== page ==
Market Analysis

What to Consider in August’s Purchasing Managers’ Indexes

In our view, it is important to remember stocks are forward-looking.

Has a global recession—a period of contracting economic output—begun? Financial commentators we follow asked that question Tuesday after S&P Global’s flash US Purchasing Managers’ Indexes (PMIs) for August showed declining output in most major economies.[i] In our view, that makes today ripe for a timely reminder: Regardless of what the global economy is doing this month, we think stocks generally look about 3 – 30 months out and have likely already digested whatever business surveys and output metrics will eventually confirm happened.

PMIs, unlike so-called hard data like retail sales and industrial production, aim to use survey responses to determine the economy’s general direction. They ask participants how business evolved across a range of categories including output, new business, employment, inventories, supplier deliveries, prices and others, then mash the responses into a number. Readings over 50 generally indicate expansion, with growth broader the farther above 50 it is. Similarly, under 50 normally means contraction, with lower readings implying widespread declines.

Exhibit 1 shows the flash results for August, which S&P says include about 85% of expected responses.[ii] The Manufacturing and Services columns show headline indexes—the aforementioned mashups. The Composite column aggregates Manufacturing and Services output only, hence its apparent divergence.

Exhibit 1: August’s Flash PMIs

Source: FactSet and S&P Global, as of 23/8/2022.

Now, in our view, PMIs aren’t a perfect reflection of actual economic growth. The survey asks if activity was higher, lower or the same—broad descriptions that show direction only. We think there is a world of difference between a bit higher and way higher, and the combination of all those differences eventually determines the actual growth rate. Said differently: We know from these surveys that a majority of businesses in all of these places except the UK reported falling output. But we don’t know if those were big drops. Nor do we know if the minority that reported higher output might have enjoyed fast enough growth to offset those in decline. We probably won’t have a better picture until the corresponding output data come out several weeks from now.

Still, our research finds PMI trends have a solid history of corresponding with the economy’s general direction, so we think it is fair to surmise that the global economy is at least enduring a slowdown right now, if not an actual contraction. We say this not to alarm, but because it is important to look negatives in the eye as well as positives, in our view. But more importantly, at this point, is anyone surprised that economic conditions appear to be wobbling? According to S&P Global’s press releases, businesses across the world cited supply chain pressures, full inventories, input prices and a general sense of prudence and unease amongst clients as headwinds.[iii] But hese aren’t new considerations: They are the exact things commentators we follow have warned would cause trouble for months, which we think contributed heavily to this year’s stock market downturn.[iv] In our view, the sheer lack of surprise power here is a powerful sign for stocks.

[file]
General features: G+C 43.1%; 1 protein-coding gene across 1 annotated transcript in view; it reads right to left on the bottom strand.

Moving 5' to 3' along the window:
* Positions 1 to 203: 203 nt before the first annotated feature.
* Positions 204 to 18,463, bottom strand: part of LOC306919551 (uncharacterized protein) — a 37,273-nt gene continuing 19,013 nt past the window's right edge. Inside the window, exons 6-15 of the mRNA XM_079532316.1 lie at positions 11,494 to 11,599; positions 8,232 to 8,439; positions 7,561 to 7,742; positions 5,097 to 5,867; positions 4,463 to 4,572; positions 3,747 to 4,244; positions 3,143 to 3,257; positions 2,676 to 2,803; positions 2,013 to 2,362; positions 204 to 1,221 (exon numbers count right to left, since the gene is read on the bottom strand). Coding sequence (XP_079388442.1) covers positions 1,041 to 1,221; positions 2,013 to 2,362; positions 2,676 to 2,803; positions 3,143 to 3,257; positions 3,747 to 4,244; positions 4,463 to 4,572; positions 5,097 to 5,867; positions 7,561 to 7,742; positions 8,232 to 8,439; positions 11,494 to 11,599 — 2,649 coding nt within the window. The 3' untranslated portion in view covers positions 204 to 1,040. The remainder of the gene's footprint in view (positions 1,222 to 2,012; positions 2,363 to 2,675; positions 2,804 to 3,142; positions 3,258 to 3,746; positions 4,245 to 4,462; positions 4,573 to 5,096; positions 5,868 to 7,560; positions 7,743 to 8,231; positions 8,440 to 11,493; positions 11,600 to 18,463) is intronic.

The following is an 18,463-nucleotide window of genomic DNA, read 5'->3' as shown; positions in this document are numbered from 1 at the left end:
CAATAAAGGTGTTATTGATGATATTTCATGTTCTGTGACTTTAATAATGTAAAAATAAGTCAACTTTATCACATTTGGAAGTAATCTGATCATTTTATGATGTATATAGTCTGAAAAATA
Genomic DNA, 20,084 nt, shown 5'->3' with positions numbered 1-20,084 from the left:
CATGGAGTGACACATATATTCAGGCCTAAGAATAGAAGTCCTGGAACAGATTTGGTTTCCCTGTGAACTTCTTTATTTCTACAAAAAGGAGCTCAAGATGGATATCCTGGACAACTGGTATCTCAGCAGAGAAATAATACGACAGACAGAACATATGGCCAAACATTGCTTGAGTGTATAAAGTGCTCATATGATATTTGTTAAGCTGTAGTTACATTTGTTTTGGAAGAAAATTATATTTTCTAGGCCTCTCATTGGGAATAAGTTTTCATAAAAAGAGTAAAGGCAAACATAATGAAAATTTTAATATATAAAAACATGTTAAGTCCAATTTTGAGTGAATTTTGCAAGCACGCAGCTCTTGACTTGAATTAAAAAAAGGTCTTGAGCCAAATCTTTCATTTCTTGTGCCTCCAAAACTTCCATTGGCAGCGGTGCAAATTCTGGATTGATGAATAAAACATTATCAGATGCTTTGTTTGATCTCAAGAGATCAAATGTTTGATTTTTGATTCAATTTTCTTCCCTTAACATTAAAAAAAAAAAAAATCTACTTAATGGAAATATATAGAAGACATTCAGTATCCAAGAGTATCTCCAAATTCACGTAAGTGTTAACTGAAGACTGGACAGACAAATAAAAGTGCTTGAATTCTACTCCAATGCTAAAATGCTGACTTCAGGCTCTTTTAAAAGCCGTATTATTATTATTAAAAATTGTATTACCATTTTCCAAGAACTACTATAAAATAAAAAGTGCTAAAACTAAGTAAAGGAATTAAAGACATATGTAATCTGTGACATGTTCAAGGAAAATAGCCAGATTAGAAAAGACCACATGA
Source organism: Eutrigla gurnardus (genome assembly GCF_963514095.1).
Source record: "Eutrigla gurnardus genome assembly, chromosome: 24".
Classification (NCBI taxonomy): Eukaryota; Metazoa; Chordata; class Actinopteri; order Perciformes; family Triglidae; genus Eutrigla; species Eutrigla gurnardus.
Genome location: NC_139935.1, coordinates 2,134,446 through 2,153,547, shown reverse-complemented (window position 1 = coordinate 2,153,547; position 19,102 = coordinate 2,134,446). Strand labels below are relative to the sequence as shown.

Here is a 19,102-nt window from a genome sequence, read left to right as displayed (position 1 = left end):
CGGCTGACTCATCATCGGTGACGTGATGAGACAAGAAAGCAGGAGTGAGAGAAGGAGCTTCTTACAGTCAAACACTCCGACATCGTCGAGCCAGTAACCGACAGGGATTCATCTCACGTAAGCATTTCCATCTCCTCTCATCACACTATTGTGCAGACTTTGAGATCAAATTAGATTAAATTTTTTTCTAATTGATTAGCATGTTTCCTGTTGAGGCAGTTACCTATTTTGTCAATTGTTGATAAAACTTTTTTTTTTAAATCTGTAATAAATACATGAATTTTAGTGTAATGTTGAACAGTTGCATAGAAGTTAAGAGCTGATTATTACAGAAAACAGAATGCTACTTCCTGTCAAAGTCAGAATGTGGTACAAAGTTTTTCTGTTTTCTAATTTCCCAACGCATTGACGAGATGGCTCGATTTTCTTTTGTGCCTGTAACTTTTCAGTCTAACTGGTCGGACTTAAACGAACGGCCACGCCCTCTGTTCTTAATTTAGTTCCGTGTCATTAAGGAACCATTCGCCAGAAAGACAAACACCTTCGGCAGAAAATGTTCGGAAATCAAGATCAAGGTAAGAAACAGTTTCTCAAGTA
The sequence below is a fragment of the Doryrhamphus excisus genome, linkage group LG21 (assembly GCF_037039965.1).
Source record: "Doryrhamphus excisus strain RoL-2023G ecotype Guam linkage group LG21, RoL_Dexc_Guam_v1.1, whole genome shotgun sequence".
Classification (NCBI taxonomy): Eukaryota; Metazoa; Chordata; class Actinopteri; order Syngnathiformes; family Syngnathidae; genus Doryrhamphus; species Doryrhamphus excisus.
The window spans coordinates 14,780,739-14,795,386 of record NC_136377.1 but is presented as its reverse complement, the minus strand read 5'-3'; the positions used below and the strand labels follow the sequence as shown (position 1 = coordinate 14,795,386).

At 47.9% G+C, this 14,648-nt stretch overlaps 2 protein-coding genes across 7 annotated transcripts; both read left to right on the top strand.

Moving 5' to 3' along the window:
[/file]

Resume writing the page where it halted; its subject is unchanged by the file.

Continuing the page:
When sentiment hits stocks, as we think it did this year, we think it unfolds in a repeatable cycle. First, a perceived negative gains traction in headlines, hurting stocks. Then it snowballs as headlines sketch out worst-case scenarios and extrapolate every potential negative forward, and the decline escalates. From here, sometimes the warnings prove false, and people seemingly move on as if the whole thing never happened. Sometimes, the warning comes true—usually in a milder way than anticipated—and seeing it come true also enables investors to get over it and get on with it. Getting confirmation zaps the uncertainty—people don’t have to wonder anymore. It wouldn’t surprise us if that played out regarding investor sentiment toward the global economy, given the plethora of perceived negatives that have hogged headlines for months. We think PMIs and other metrics could easily trigger a general sentiment of guess the bad times came after all, and it isn’t so bad. What next? Couple that with easing price pressures, which survey respondents reported across the board, and we think it all points to a high likelihood of investors feeling some relief.[v]

So no, August’s PMIs aren’t good news, in our view. But we also don’t think they are reason to avoid stocks now. They may seem out of sync with global stocks’ bounce since mid-June, but our studies of market history find stocks regularly rebound before the economy does.[vi] Remembering these first principles is key to navigating these rocky stretches, in our view.


[i] Source: FactSet and S&P Global, as of 23/8/2022.

[ii] Ibid.

[iii] Ibid.

[iv] Source: FactSet, as of 23/8/2022. Statement based on MSCI World Index return with net dividends in GBP, 31/12/2021 – 23/8/2022.

[v] See note i.

[vi] Source: FactSet, as of 23/8/2022. Statement based on MSCI World Index return with net dividends in GBP, 16/6/2022 – 23/8/2022.

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